Typeof(Expression) Temp = Expression;
     if (BooleanExpression == true)
       Identifier1 = Temp;
     else
       Identifier2 = Temp;
   }

-- 
Derek
(skype: derek.j.parnell)
Melbourne, Australia
14/09/2005 10:11:09 AM
September 14, 2005
z@gg.com wrote:
>>>I understand the reason, and I know the workaround; but can we make it legal, by
>>>just copying the 'this' pointer (should be called 'outer' really) from the
>>>invoking object?  So writing innerClass.dup will be much easier.
>>
>>I don't understand.  Why is a 'this' pointer to B required in order to
>>construct a new instance of B?
> 
> 
> It's non-static inner-class, which contains a hidden 'this' pointer (should be
> called 'outer' really) to the enclosing object.
> 
> Right now D's nested class have the same semantics as in Java, check "What's New
> for D 0.126", and also  http://digitalmars.com/d/class.html#nested
> 
> 
> 
>>Interesting idea.  Is there any way to accomplish this in hardware?  It would
>>stink having the compiler insert evaluations after every floating-point
>>operation.
> 
> 
> It would be great if this can be caught by setting up some hardware traps.  Even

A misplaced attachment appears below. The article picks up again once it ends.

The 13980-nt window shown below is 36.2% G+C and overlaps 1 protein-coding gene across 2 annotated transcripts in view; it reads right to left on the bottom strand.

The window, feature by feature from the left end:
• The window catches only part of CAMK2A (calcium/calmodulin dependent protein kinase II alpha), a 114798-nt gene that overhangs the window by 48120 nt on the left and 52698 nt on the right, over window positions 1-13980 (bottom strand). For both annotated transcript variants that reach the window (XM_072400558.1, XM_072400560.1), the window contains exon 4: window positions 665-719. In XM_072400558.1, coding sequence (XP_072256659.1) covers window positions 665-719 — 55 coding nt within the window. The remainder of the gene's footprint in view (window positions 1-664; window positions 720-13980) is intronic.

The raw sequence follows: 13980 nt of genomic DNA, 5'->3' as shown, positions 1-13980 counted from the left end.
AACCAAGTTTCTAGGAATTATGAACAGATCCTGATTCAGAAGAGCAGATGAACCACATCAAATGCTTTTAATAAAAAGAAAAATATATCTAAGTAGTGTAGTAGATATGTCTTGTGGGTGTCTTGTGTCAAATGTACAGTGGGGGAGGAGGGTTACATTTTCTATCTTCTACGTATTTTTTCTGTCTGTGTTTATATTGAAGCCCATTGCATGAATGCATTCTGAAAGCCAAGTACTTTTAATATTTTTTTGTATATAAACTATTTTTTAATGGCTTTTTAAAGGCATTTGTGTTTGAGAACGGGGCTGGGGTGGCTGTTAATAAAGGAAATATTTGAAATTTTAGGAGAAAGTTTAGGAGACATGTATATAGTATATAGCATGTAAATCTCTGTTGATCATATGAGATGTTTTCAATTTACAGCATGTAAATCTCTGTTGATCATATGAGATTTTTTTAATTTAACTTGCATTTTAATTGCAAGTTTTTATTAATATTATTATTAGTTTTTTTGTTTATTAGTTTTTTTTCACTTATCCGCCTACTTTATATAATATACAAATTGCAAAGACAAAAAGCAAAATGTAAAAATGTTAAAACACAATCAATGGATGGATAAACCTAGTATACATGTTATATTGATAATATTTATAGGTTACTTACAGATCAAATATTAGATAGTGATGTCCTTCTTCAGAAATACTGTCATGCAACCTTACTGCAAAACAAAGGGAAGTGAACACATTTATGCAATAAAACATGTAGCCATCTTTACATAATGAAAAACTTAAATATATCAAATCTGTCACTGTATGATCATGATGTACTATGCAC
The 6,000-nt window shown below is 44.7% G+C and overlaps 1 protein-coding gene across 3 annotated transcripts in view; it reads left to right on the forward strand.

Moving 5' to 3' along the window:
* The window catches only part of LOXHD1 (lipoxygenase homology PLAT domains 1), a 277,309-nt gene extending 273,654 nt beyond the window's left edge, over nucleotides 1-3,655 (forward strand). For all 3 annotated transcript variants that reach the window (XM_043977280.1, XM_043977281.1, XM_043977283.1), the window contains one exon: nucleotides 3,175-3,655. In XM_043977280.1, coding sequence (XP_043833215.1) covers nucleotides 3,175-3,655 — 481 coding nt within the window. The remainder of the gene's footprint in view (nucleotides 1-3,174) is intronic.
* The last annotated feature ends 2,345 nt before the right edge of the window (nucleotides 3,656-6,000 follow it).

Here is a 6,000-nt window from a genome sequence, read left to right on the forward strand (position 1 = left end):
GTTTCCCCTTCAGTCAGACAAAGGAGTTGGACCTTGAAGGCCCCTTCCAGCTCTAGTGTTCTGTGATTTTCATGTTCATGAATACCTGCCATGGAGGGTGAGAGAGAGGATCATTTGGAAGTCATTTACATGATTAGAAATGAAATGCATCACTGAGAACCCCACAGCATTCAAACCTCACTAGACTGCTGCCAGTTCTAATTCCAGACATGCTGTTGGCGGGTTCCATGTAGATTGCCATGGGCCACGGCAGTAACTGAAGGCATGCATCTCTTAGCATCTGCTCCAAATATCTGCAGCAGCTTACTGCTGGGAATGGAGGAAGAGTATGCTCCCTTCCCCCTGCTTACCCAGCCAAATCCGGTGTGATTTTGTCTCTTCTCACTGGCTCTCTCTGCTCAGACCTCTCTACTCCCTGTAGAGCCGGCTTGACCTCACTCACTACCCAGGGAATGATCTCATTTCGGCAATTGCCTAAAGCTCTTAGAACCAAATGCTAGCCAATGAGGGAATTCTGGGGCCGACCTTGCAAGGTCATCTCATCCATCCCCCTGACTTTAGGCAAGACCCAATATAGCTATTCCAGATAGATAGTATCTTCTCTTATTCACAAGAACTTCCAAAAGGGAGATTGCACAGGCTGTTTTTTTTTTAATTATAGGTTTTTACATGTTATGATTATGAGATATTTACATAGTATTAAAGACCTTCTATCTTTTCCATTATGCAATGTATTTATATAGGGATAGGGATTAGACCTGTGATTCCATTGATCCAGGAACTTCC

> if this cannot be done by hardware, I think it will still help the programmer a
> lot by software simulation.  Maybe another flag (e.g. "-NaN") can be introduced
> to let the programmer explicitly enable this behaviour.  It may runs slow, but
> you will identify the bug straight away.
> 

The hardware does trap such cases.  It's called a signalling (or noisy) NaN.  Most NaNs, however, are quiet NaNs.  D's float.nan is a quiet NaN, which does not signal when evaluated.  I'm not an expert on the IEEE floating point spec by any means.

I'm also not quite sure how the signal from the FPU gets to the CPU to the application... I believe on Linux it is achieved with a SIGFPE signal sent to the app, which must trap it and handle it accordingly. I'm not sure how easy or difficult it would be to achieve the same effect using exceptions.
September 14, 2005
In article <dg80p3$2m8s$1@digitaldaemon.com>, James Dunne says...
>
>The hardware does trap such cases.  It's called a signalling (or noisy) NaN.  Most NaNs, however, are quiet NaNs.  D's float.nan is a quiet NaN, which does not signal when evaluated.  I'm not an expert on the IEEE floating point spec by any means.
>
>I'm also not quite sure how the signal from the FPU gets to the CPU to the application... I believe on Linux it is achieved with a SIGFPE signal sent to the app, which must trap it and handle it accordingly. I'm not sure how easy or difficult it would be to achieve the same effect using exceptions.

SIGFPE is a standard C signal so it should work on Windows as well.  Now that I think about it, std.c.fenv has functions to specify floating-point behavior, though I've never actually used them.  There's a copy of a D header here:

http://svn.dsource.org/projects/ares/trunk/src/ares/std/c/fenv.d


Sean